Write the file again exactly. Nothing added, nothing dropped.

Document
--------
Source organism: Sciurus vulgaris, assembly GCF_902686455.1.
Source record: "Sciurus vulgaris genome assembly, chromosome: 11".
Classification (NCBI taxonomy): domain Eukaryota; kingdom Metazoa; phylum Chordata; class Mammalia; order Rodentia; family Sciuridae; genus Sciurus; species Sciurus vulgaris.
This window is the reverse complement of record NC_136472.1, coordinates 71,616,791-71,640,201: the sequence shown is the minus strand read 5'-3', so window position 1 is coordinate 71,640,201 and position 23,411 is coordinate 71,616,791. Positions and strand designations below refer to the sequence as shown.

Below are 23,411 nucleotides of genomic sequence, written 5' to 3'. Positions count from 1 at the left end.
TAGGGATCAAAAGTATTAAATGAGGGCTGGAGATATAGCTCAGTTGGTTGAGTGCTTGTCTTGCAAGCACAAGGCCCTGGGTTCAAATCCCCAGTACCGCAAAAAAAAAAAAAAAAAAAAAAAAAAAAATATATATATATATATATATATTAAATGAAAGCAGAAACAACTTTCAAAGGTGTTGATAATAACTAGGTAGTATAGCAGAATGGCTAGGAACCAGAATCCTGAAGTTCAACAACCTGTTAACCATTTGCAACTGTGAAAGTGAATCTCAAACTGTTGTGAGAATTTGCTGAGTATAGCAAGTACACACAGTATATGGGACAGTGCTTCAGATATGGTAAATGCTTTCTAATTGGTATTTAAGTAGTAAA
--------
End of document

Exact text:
Source organism: Sciurus vulgaris, assembly GCF_902686455.1.
Source record: "Sciurus vulgaris genome assembly, chromosome: 11".
Classification (NCBI taxonomy): domain Eukaryota; kingdom Metazoa; phylum Chordata; class Mammalia; order Rodentia; family Sciuridae; genus Sciurus; species Sciurus vulgaris.
This window is the reverse complement of record NC_136472.1, coordinates 71,616,791-71,640,201: the sequence shown is the minus strand read 5'-3', so window position 1 is coordinate 71,640,201 and position 23,411 is coordinate 71,616,791. Positions and strand designations below refer to the sequence as shown.

Below are 23,411 nucleotides of genomic sequence, written 5' to 3'. Positions count from 1 at the left end.
TAGGGATCAAAAGTATTAAATGAGGGCTGGAGATATAGCTCAGTTGGTTGAGTGCTTGTCTTGCAAGCACAAGGCCCTGGGTTCAAATCCCCAGTACCGCAAAAAAAAAAAAAAAAAAAAAAAAAAAAATATATATATATATATATATATTAAATGAAAGCAGAAACAACTTTCAAAGGTGTTGATAATAACTAGGTAGTATAGCAGAATGGCTAGGAACCAGAATCCTGAAGTTCAACAACCTGTTAACCATTTGCAACTGTGAAAGTGAATCTCAAACTGTTGTGAGAATTTGCTGAGTATAGCAAGTACACACAGTATATGGGACAGTGCTTCAGATATGGTAAATGCTTTCTAATTGGTATTTAAGTAGTAAA